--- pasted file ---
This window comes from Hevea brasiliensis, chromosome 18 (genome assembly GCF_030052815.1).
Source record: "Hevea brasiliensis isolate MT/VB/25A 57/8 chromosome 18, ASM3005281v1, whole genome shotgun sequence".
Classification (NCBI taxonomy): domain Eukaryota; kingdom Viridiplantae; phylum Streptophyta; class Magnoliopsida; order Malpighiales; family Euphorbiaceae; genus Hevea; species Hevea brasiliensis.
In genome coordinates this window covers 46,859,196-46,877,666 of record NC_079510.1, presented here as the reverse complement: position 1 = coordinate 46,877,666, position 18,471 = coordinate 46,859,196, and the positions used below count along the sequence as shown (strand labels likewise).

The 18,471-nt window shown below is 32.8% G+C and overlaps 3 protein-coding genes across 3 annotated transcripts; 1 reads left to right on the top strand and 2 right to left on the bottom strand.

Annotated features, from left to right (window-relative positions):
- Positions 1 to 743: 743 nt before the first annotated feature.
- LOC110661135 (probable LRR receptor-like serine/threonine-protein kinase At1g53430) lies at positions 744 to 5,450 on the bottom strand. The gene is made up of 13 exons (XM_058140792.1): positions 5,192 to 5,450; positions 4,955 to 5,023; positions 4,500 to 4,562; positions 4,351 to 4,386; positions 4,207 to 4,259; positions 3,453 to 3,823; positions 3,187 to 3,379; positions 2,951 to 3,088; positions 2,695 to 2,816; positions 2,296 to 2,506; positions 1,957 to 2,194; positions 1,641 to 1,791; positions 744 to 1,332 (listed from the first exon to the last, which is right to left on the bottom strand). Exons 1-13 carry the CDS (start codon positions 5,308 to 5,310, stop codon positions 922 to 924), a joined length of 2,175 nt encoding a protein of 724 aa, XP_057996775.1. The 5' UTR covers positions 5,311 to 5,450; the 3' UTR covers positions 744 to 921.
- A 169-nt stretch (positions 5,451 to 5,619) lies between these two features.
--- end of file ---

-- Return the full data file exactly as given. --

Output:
This window comes from Hevea brasiliensis, chromosome 18 (genome assembly GCF_030052815.1).
Source record: "Hevea brasiliensis isolate MT/VB/25A 57/8 chromosome 18, ASM3005281v1, whole genome shotgun sequence".
Classification (NCBI taxonomy): domain Eukaryota; kingdom Viridiplantae; phylum Streptophyta; class Magnoliopsida; order Malpighiales; family Euphorbiaceae; genus Hevea; species Hevea brasiliensis.
In genome coordinates this window covers 46,859,196-46,877,666 of record NC_079510.1, presented here as the reverse complement: position 1 = coordinate 46,877,666, position 18,471 = coordinate 46,859,196, and the positions used below count along the sequence as shown (strand labels likewise).

The 18,471-nt window shown below is 32.8% G+C and overlaps 3 protein-coding genes across 3 annotated transcripts; 1 reads left to right on the top strand and 2 right to left on the bottom strand.

Annotated features, from left to right (window-relative positions):
- Positions 1 to 743: 743 nt before the first annotated feature.
- LOC110661135 (probable LRR receptor-like serine/threonine-protein kinase At1g53430) lies at positions 744 to 5,450 on the bottom strand. The gene is made up of 13 exons (XM_058140792.1): positions 5,192 to 5,450; positions 4,955 to 5,023; positions 4,500 to 4,562; positions 4,351 to 4,386; positions 4,207 to 4,259; positions 3,453 to 3,823; positions 3,187 to 3,379; positions 2,951 to 3,088; positions 2,695 to 2,816; positions 2,296 to 2,506; positions 1,957 to 2,194; positions 1,641 to 1,791; positions 744 to 1,332 (listed from the first exon to the last, which is right to left on the bottom strand). Exons 1-13 carry the CDS (start codon positions 5,308 to 5,310, stop codon positions 922 to 924), a joined length of 2,175 nt encoding a protein of 724 aa, XP_057996775.1. The 5' UTR covers positions 5,311 to 5,450; the 3' UTR covers positions 744 to 921.
- A 169-nt stretch (positions 5,451 to 5,619) lies between these two features.